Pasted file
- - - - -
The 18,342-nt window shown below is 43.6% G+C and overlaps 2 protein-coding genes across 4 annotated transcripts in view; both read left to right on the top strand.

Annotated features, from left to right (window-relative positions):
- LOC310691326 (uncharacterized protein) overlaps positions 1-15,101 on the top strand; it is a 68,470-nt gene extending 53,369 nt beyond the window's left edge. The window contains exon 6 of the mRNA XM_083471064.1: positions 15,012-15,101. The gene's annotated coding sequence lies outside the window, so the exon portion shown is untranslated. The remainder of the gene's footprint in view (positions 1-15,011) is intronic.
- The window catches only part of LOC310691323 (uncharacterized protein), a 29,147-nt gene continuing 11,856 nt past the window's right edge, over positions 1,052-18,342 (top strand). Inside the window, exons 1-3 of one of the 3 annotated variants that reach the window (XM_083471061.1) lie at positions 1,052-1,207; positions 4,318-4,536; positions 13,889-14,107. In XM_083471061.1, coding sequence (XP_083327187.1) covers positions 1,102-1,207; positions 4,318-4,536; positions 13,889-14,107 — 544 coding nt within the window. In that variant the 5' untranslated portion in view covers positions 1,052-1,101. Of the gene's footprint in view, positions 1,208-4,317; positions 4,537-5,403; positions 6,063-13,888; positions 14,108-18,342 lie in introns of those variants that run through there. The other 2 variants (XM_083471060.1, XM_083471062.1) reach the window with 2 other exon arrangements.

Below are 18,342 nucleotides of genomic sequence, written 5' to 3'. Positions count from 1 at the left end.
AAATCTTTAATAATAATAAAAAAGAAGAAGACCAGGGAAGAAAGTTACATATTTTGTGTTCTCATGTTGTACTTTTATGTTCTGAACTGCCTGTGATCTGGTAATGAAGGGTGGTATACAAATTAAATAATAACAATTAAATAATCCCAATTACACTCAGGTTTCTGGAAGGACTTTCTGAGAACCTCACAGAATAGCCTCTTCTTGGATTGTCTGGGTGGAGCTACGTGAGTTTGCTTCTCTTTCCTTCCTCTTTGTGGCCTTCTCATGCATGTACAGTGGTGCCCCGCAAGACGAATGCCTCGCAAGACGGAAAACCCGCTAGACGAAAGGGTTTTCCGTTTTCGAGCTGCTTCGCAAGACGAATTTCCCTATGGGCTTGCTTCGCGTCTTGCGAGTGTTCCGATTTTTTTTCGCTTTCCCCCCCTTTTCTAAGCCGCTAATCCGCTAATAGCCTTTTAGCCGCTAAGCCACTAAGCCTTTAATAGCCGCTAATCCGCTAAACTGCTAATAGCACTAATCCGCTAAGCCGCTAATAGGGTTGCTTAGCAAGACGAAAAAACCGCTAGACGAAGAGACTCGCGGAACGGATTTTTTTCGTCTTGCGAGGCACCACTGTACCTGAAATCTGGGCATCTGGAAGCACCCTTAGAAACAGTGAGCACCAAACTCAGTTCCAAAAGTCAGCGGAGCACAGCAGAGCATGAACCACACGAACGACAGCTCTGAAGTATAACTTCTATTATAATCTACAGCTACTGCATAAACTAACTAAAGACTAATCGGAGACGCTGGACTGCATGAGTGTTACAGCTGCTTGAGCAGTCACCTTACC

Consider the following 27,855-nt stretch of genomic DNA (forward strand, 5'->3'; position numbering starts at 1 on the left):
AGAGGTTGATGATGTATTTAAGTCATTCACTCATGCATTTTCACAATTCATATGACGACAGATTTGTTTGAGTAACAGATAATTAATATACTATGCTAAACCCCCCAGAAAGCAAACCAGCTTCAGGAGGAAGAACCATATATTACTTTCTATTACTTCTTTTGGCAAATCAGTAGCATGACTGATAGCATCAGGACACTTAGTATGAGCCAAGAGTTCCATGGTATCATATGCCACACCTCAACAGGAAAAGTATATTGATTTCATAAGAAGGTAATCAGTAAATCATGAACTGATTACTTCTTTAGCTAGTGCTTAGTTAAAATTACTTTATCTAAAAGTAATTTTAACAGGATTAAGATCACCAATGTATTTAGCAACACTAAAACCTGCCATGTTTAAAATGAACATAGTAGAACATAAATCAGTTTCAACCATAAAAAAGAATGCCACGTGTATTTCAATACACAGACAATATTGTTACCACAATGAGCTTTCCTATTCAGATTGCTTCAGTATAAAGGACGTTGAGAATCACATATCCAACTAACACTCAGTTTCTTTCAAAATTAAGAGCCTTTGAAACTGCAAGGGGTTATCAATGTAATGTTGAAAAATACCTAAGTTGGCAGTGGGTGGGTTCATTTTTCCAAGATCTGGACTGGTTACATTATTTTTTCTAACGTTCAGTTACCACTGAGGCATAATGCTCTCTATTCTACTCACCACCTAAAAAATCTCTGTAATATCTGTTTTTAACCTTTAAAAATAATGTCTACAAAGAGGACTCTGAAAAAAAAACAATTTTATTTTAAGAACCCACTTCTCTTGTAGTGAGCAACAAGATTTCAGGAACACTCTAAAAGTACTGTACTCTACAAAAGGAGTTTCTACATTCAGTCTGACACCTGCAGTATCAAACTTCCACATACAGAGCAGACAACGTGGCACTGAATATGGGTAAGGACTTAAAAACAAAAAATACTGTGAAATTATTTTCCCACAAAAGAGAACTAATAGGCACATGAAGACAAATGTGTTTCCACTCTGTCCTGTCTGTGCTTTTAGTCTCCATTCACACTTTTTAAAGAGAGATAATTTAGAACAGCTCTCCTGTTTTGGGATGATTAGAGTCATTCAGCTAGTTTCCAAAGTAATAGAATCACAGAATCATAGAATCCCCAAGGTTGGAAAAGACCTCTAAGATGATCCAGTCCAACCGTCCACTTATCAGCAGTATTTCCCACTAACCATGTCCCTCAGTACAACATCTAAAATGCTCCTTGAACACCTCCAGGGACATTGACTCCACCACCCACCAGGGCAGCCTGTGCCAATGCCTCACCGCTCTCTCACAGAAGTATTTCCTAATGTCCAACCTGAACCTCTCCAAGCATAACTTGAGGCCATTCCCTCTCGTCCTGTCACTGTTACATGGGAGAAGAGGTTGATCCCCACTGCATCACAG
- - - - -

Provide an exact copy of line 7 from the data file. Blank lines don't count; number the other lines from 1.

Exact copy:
Consider the following 27,855-nt stretch of genomic DNA (forward strand, 5'->3'; position numbering starts at 1 on the left):